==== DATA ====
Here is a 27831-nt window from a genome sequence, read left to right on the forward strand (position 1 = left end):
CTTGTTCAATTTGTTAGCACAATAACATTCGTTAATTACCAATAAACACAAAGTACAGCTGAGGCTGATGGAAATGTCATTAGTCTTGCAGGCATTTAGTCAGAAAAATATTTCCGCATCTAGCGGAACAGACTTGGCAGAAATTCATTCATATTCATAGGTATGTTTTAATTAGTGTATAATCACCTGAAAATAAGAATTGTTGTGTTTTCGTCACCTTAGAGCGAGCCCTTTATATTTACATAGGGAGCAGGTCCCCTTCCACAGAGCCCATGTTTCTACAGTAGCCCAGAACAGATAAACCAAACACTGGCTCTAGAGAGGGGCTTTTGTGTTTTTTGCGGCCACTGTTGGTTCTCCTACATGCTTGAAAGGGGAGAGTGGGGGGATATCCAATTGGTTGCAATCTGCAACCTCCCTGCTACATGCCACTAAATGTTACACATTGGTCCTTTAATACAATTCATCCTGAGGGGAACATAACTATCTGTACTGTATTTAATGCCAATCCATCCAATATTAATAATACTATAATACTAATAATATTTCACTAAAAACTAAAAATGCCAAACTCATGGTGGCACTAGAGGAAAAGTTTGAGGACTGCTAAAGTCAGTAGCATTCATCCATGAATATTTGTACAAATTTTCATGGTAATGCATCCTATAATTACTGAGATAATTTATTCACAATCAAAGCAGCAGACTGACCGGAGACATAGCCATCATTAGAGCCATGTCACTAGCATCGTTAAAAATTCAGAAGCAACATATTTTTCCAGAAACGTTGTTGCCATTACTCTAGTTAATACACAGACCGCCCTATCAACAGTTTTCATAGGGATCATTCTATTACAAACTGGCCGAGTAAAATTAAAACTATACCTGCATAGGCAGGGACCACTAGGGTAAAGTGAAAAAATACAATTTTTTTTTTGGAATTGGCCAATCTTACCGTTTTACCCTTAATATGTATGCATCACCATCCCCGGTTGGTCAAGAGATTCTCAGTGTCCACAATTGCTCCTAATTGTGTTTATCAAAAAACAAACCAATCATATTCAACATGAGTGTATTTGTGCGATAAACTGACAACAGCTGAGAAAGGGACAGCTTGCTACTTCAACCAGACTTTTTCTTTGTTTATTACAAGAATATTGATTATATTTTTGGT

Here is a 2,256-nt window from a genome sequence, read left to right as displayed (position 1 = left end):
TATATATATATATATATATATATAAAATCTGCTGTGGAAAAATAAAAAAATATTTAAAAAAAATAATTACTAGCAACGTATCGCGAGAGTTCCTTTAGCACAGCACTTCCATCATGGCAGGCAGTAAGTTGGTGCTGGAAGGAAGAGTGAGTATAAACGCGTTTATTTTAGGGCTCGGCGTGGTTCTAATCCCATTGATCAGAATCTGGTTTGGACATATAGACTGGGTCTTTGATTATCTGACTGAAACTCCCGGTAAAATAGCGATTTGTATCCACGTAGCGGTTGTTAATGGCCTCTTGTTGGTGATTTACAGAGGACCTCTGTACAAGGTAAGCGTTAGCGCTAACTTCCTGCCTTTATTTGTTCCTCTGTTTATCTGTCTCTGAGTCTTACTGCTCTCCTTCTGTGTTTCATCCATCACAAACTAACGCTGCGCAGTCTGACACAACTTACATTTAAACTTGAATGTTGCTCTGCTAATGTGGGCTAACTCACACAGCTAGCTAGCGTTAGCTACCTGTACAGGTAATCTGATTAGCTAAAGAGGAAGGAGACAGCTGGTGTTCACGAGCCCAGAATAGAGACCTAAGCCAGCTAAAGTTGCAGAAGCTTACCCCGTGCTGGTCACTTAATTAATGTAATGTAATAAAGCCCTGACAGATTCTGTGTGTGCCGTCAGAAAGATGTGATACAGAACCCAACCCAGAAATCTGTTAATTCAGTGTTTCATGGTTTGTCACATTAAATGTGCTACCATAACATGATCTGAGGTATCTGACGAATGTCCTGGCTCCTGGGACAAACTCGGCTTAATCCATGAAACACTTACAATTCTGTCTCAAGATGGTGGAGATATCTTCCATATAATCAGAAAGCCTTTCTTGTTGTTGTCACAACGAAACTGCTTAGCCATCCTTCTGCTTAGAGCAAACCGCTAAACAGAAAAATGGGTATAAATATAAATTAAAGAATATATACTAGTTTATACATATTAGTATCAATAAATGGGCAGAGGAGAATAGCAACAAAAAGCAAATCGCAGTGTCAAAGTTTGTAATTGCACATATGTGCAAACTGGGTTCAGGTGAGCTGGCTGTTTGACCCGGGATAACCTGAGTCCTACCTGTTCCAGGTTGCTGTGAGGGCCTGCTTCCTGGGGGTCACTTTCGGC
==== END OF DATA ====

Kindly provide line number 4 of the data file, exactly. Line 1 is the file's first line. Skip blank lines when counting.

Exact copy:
TATATATATATATATATATATATAAAATCTGCTGTGGAAAAATAAAAAAATATTTAAAAAAAATAATTACTAGCAACGTATCGCGAGAGTTCCTTTAGCACAGCACTTCCATCATGGCAGGCAGTAAGTTGGTGCTGGAAGGAAGAGTGAGTATAAACGCGTTTATTTTAGGGCTCGGCGTGGTTCTAATCCCATTGATCAGAATCTGGTTTGGACATATAGACTGGGTCTTTGATTATCTGACTGAAACTCCCGGTAAAATAGCGATTTGTATCCACGTAGCGGTTGTTAATGGCCTCTTGTTGGTGATTTACAGAGGACCTCTGTACAAGGTAAGCGTTAGCGCTAACTTCCTGCCTTTATTTGTTCCTCTGTTTATCTGTCTCTGAGTCTTACTGCTCTCCTTCTGTGTTTCATCCATCACAAACTAACGCTGCGCAGTCTGACACAACTTACATTTAAACTTGAATGTTGCTCTGCTAATGTGGGCTAACTCACACAGCTAGCTAGCGTTAGCTACCTGTACAGGTAATCTGATTAGCTAAAGAGGAAGGAGACAGCTGGTGTTCACGAGCCCAGAATAGAGACCTAAGCCAGCTAAAGTTGCAGAAGCTTACCCCGTGCTGGTCACTTAATTAATGTAATGTAATAAAGCCCTGACAGATTCTGTGTGTGCCGTCAGAAAGATGTGATACAGAACCCAACCCAGAAATCTGTTAATTCAGTGTTTCATGGTTTGTCACATTAAATGTGCTACCATAACATGATCTGAGGTATCTGACGAATGTCCTGGCTCCTGGGACAAACTCGGCTTAATCCATGAAACACTTACAATTCTGTCTCAAGATGGTGGAGATATCTTCCATATAATCAGAAAGCCTTTCTTGTTGTTGTCACAACGAAACTGCTTAGCCATCCTTCTGCTTAGAGCAAACCGCTAAACAGAAAAATGGGTATAAATATAAATTAAAGAATATATACTAGTTTATACATATTAGTATCAATAAATGGGCAGAGGAGAATAGCAACAAAAAGCAAATCGCAGTGTCAAAGTTTGTAATTGCACATATGTGCAAACTGGGTTCAGGTGAGCTGGCTGTTTGACCCGGGATAACCTGAGTCCTACCTGTTCCAGGTTGCTGTGAGGGCCTGCTTCCTGGGGGTCACTTTCGGC